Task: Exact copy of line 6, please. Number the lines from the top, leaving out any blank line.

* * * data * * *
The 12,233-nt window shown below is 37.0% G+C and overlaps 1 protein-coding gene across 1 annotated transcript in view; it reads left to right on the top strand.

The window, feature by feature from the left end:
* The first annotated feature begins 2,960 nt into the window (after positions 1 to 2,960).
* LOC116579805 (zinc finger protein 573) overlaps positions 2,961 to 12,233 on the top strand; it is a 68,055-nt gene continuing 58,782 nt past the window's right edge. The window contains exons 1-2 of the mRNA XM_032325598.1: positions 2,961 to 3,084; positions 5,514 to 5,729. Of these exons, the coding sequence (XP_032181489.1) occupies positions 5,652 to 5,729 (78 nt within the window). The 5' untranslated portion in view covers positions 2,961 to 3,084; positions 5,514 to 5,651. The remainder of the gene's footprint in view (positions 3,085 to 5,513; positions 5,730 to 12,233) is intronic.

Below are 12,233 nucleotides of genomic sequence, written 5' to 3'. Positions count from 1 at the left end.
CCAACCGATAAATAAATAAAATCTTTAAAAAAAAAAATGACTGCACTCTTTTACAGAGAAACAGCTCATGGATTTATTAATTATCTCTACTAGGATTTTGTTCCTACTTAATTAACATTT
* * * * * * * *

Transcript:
CCAACCGATAAATAAATAAAATCTTTAAAAAAAAAAATGACTGCACTCTTTTACAGAGAAACAGCTCATGGATTTATTAATTATCTCTACTAGGATTTTGTTCCTACTTAATTAACATTT